In some ways, Jello was one of the original fusion foods, as it allowed homemakers creative license to combine Jello with all sorts of things, both savory and sweet.  The mixture could then be poured into a mold, and the resulting dish would be not only tasty but also beautiful. Countless Jello recipes combine Jello (often lime flavored) with vegetables.  These are one form of “Jello salad.”  However, it is easy to broaden the definition of salad. There are recipes for tuna and chicken Jello salads, and a multitude of recipes for sweet salads that combine fruit and a wide variety of ingredients like marshmallows, cream cheese, or whipped topping (Cool Whip). In the spirit of a tossed salad, many recipes have a little mayonnaise in them. Although it may sound disgusting, mayonnaise adds a creamy goodness that tones down the sweetness of the Jello in a good way.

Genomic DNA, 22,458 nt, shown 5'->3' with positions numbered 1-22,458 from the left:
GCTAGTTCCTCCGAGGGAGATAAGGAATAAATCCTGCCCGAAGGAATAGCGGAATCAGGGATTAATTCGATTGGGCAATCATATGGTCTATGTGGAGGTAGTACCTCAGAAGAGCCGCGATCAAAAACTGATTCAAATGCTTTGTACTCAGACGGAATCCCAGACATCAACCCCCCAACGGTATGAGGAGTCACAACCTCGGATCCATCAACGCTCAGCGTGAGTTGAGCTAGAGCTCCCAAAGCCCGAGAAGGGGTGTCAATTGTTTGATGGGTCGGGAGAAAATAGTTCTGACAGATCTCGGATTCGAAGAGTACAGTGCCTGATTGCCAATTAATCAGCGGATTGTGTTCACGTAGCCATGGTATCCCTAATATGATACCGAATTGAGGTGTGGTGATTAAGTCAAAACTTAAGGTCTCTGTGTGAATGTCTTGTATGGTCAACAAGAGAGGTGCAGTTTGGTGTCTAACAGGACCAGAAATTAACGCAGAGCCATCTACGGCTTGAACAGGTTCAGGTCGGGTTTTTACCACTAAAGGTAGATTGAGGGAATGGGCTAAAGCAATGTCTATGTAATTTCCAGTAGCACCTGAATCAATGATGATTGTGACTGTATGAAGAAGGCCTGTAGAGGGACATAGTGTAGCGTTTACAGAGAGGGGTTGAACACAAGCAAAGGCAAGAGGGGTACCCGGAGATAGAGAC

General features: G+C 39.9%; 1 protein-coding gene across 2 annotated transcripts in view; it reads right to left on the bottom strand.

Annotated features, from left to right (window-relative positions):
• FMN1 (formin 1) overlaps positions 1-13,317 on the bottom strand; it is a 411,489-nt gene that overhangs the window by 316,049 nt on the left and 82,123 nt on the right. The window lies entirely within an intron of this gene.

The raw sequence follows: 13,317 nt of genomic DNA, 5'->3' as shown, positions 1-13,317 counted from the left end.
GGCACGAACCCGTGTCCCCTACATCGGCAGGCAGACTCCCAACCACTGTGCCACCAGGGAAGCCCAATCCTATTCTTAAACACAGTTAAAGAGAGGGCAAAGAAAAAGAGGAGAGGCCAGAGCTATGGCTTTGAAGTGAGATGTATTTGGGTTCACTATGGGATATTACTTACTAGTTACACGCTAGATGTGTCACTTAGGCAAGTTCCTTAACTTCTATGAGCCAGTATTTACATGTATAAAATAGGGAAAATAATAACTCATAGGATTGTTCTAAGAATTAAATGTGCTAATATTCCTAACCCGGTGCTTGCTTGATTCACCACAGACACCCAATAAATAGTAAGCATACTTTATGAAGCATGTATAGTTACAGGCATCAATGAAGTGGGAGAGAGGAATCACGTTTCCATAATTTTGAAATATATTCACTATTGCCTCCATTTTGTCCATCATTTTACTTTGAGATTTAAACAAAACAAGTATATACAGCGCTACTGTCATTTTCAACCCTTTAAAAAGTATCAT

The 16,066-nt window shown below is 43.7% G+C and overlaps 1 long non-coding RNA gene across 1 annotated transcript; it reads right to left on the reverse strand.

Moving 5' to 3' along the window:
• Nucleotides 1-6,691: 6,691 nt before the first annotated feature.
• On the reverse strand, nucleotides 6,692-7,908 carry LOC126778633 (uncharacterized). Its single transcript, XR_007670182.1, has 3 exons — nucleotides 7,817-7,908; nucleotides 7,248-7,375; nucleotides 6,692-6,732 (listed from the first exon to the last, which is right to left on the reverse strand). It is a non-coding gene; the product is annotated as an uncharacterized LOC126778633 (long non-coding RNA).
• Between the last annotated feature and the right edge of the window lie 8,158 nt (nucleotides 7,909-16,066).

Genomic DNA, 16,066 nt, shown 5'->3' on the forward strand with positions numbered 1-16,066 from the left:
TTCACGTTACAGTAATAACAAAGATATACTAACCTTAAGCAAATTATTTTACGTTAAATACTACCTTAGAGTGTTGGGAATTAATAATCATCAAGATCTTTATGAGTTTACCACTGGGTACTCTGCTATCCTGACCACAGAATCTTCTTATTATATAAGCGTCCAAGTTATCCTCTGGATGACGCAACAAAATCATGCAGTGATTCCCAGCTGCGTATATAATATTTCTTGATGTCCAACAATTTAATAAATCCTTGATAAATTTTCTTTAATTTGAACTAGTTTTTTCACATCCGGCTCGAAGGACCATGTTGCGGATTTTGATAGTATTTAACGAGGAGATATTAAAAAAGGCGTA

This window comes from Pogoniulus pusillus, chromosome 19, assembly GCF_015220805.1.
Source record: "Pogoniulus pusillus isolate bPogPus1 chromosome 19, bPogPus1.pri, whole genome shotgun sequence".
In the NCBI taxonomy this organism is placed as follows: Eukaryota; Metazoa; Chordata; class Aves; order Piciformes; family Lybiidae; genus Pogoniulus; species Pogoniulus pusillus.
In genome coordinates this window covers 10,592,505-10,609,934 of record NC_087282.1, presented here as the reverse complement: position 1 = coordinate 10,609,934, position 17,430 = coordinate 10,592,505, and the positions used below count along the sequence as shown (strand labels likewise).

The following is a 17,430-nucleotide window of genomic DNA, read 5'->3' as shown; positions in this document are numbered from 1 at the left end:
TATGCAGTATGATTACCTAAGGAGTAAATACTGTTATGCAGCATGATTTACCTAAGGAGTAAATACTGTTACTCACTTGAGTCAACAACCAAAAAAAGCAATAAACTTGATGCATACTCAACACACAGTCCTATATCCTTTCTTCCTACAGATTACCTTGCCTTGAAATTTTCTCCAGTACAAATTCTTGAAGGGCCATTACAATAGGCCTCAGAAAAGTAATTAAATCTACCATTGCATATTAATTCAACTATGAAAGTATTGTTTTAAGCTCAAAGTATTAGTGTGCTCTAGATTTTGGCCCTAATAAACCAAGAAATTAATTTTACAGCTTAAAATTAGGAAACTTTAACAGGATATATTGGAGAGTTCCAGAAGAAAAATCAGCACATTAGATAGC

Jello was often served in my 1960s home.  Sometimes plain as a snack, or with fruit cocktail suspended in it.  My mother would make Jello salads for special occasions, always of the sweet variety. Typically, they would be poured into her prized Tupperware mold that had a quick release top for easy salad removal.  Although my mother made a variety of Jello salads, she is most remembered for a classic Lime Jello that blended cream cheese, cottage cheese, and pineapple into a green delight.  This signature salad is now brought to family gatherings by my niece “Kat,” and it has become her signature Jello salad. My wife fondly recalls her mother’s “Under-the-Sea” Jello Salad (Lime Jello, pears, cream cheese and a touch of cinnamon).  My sister-in-law is famous for her Eggnog Jello, and my wife’s signature Jello salad is a layered concoction that has a graham cracker crust, a cream cheese/Cool Whip layer, a Cranberry Jello/mandarin orange layer and a top Cool Whip only layer.  Julie’s salad is made in a 9 x 13 pan, and it is cut into squares for serving.